Questions asked after London Bridge attacker found to be convicted terrorist
The perpetrator of the London Bridge terror attack had left prison less than 12 months ago after being told he should not be released until he was no longer a danger to the public.
Two people – a man and a woman – were stabbed to death and three others were seriously injured.
The victims had been attending a criminal justice event with the attacker, Usman Khan, 28, from Staffordshire.
Khan was on licence from prison having been given an indeterminate sentence in 2012 for planning to establish a camp in Pakistan-controlled Kashmir for training British Muslims in terrorism.
In sentencing Khan and eight other defendants, Judge Mr Justice Wilkie said they were “the more serious jihadists” and should not be released until they were no longer a threat to the public.
He added that their plans could also have resulted in atrocities in the UK.
However, the sentence was quashed in 2013 by the Appeals Court and replaced with a 16-year prison term. Under the law at the time of the offence, prisoners were eligible for release on licence at the half-way point of their sentence.
Metropolitan Police Service Assistant Commissioner Neil Basu said the investigation into Friday’s (November 29) attack continues at a pace but no-one else was being actively sought.
However, Mr Basu said fast time enquiries are being conducted to ensure that no other people were involved and that there is no outstanding threat to the public.
The attack began at just before 2pm on Friday at a conference called Learning Together taking place in Fishmongers Hall which is run by Cambridge University’s Criminology Department to help offenders reintegrate into society following their release from jail.
Khan, who had been fitted with a GPS monitoring tag, stabbed five people inside the building before being apprehended by members of the public on London Bridge.
Dramatic video footage showed him being chased by at least three men. One man used the spray from a fire extinguisher to subdue him while another used a five-foot long tusk from a Narwhal whale to keep him at bay. A third man threw him to the ground and pinned him down. One man was seen to carry a large knife to safety.
City of London Police and MPS officers attended and pulled the members of the public off the man before shooting him dead.
Mr Basu confirmed Khan had been wearing a suicide vest but said additional investigations found it did not contain any explosives.
Officers are carrying out searches at two addresses in Staffordshire.
Mr Basu added: “This individual was known to authorities, having been convicted in 2012 for terrorism offences. He was released from prison in December 2018 on licence and clearly, a key line of enquiry now is to establish how he came to carry out this attack.”
Questions are likely to be asked about the decision to release Khan and how he was monitored.
The Parole Board said it had not been involved in his release, which had taken place “automatically on licence (as required by law) without ever being ever being referred to the Board”.
When released from prison he was monitored by an electronic GPS tag.
Prime Minister Boris Johnson said it is a mistake to allow serious and violent criminals out of prison early and “it is very important that we get out of that habit and that we enforce the appropriate sentences for dangerous criminals, especially for terrorists”.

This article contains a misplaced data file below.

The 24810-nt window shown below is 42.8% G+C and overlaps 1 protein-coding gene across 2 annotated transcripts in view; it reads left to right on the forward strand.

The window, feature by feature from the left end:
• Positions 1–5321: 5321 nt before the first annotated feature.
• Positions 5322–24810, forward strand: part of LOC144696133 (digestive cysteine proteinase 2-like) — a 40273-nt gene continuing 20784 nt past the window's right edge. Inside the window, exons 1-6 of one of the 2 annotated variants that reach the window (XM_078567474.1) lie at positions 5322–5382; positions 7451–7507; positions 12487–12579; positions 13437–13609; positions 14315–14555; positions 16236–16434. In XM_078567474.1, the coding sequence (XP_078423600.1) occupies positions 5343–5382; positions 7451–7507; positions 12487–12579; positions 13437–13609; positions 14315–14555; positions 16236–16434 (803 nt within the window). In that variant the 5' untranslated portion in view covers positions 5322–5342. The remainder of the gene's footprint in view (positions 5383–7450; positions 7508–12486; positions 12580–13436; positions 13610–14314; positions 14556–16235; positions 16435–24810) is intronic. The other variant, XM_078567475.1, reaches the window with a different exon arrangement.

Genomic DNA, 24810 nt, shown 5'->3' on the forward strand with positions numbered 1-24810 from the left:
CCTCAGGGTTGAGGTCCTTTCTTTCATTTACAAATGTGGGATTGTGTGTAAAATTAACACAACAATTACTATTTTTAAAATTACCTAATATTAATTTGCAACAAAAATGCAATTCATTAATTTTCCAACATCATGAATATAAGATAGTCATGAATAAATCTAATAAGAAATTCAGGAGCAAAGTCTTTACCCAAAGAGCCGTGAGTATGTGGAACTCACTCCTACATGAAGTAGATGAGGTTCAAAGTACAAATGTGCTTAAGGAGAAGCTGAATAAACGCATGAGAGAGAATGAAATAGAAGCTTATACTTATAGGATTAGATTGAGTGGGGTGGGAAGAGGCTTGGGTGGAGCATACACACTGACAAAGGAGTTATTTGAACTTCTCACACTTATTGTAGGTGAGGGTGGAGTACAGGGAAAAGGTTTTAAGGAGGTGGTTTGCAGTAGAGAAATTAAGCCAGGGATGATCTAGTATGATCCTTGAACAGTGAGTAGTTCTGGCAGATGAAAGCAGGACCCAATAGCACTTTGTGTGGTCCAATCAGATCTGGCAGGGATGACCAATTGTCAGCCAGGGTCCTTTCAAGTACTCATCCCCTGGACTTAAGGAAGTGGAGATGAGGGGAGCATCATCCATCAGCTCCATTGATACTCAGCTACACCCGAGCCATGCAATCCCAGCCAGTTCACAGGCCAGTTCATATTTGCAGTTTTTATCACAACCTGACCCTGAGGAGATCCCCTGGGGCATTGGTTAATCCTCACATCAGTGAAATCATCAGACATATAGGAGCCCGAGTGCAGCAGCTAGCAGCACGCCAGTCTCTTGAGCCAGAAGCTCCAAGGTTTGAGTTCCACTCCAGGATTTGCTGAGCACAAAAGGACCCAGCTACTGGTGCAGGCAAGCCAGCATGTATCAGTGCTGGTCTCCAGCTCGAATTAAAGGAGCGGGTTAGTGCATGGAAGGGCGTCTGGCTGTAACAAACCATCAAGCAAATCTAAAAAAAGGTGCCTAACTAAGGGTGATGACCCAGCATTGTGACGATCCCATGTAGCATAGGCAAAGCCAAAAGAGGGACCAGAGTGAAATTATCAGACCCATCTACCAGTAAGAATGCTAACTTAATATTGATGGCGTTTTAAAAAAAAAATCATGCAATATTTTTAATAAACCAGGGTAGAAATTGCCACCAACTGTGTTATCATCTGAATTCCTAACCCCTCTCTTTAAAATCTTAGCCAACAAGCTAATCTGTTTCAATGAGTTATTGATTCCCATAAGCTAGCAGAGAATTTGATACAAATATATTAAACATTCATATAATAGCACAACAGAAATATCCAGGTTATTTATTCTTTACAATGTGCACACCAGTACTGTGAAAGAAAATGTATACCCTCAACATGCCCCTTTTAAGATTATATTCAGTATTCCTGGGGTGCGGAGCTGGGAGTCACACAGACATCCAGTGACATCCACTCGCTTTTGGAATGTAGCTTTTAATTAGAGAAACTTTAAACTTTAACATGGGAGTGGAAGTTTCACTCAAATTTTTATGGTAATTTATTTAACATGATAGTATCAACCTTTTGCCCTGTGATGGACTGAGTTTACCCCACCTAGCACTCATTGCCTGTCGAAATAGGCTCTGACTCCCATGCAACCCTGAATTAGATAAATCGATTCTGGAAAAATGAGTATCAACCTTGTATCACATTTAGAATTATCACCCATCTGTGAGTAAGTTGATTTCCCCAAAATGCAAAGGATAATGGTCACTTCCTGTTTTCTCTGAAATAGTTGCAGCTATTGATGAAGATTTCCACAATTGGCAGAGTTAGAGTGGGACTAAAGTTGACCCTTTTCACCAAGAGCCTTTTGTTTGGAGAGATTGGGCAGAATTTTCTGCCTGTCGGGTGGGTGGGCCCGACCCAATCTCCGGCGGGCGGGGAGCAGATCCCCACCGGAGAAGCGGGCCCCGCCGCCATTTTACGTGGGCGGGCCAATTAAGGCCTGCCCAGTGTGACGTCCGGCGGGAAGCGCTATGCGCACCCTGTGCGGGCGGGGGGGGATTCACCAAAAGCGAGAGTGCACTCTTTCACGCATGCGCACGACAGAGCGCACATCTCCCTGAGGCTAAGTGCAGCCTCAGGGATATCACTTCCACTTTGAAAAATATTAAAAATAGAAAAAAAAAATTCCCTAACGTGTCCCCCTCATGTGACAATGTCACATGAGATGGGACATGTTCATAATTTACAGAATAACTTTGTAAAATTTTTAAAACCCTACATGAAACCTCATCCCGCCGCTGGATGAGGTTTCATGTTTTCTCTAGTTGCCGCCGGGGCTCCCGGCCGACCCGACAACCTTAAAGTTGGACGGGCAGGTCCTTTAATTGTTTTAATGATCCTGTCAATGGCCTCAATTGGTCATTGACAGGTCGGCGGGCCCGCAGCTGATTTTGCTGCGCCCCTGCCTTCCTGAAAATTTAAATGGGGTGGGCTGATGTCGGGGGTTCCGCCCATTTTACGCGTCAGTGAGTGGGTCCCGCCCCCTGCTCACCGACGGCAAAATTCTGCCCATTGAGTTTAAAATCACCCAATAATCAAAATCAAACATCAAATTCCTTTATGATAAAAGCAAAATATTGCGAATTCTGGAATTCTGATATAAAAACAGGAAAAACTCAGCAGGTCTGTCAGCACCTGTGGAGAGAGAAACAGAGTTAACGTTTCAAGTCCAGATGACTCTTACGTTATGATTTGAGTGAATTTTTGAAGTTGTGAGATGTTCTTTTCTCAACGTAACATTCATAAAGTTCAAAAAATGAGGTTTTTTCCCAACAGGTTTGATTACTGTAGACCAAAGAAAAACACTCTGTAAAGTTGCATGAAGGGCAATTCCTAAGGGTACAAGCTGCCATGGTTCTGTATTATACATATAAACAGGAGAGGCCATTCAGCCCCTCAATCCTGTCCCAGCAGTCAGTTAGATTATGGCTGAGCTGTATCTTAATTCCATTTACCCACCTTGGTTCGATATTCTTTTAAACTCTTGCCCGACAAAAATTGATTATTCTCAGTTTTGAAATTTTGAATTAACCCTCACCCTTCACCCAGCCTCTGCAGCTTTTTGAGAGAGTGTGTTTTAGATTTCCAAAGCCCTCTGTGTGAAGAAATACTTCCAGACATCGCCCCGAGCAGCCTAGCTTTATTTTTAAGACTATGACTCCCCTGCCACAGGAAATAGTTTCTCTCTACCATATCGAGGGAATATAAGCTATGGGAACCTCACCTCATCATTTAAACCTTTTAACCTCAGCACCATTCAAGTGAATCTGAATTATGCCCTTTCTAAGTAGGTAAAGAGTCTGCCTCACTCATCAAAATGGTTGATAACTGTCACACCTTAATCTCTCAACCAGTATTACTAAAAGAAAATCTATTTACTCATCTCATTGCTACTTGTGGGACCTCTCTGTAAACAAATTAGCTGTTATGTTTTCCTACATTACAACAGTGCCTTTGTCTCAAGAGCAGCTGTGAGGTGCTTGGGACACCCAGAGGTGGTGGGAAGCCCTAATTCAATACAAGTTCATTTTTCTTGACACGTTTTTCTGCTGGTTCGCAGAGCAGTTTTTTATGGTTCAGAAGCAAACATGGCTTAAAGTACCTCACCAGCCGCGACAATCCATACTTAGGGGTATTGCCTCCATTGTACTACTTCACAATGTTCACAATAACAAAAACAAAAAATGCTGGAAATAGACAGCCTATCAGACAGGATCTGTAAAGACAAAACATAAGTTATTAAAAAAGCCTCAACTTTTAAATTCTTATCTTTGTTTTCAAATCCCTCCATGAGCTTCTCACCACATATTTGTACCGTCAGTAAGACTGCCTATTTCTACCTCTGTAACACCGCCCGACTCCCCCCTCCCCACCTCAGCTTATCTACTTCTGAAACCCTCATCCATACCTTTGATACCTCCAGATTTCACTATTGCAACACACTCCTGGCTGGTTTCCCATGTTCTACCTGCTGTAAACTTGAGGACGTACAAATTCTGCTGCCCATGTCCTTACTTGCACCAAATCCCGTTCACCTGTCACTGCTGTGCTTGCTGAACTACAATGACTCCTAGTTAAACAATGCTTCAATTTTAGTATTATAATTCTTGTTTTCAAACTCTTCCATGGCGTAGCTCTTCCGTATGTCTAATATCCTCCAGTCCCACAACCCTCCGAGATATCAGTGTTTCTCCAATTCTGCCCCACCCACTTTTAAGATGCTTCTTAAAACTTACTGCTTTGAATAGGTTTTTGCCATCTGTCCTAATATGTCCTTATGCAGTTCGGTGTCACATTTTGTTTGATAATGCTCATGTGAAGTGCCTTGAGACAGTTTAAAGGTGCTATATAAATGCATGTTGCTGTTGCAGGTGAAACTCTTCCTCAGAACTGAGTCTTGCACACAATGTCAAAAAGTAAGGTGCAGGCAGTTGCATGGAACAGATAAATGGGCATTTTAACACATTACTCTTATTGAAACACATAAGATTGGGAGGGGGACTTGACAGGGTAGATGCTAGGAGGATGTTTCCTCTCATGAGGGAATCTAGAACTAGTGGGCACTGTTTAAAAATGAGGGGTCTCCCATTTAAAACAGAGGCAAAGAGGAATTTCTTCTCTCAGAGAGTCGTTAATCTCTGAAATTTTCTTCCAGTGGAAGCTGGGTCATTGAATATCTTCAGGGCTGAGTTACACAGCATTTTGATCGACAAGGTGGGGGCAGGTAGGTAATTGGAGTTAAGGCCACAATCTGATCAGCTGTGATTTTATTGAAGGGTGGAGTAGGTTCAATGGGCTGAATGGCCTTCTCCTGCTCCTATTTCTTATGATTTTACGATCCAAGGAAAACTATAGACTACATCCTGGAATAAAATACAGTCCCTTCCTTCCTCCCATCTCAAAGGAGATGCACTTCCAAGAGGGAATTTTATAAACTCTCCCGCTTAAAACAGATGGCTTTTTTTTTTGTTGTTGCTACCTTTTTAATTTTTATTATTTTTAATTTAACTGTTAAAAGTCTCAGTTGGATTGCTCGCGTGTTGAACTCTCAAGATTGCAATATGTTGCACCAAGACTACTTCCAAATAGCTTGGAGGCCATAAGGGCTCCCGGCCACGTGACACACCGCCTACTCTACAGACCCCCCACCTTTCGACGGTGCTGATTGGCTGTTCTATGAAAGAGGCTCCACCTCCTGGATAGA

And London Mayor Sadiq Khan told Sky News there are “big questions that need to be answered” about the attacker’s release.
He said: “One of the important tools judges had when it came to dealing with dangerous, convicted criminals – including convicted terrorists – was their ability to give an indeterminate sentence to protect the public, which was taken away from them by this government.
“What that meant was, in the past, a judge could say: ‘This person is so dangerous, he or she can’t be released until he can prove to us he’s no longer a danger to the public’.
“A second issue is, when people are released on licence, does the Ministry of Justice, does the probation service have the powers and resources to properly supervise people who are clearly dangerous?
“I think these questions will be asked about this individual to make sure we find out what happened here, but also there are wider lessons as well.”
MPS Commissioner Cressida Dick said she was “deeply saddened and angered that our city has again been targeted by terrorism”.
“My heart goes out to [the dead victims’] loved ones and to the three further injured victims who I understand are being treated in hospital, and of course to everybody who has been affected by today’s terrible and mindless events,” she added.
Members of the public were praised for their heroics.
Ms Dick said: “I also want to thank the members of the public who have helped, either by showing extraordinary courage by stepping in or by following the instructions they’ve been given by officers at the scene and in the area. This support from our public assists us more than you could know.”
She added: “The empty ideology of terror offers nothing but hatred and today I urge everyone to reject that. Ours is a great city because we embrace each other’s differences. We must emerge stronger still from this tragedy. In doing that we will ensure that the few who seek to divide us will never, ever succeed.”
Mr Johnson also paid tribute to the “extraordinary bravery of the members of the public who physically intervened to protect the lives of others”.
British Transport Police has since confirmed that one of the men involved in detained Khan is one of its plain-clothed officers.
Mr Johnson added: “They represent the very best of our country and I thank them on behalf of all of our country.
He said the UK will “never be cowed, divided or intimidated by this sort of attack and our British values will prevail.”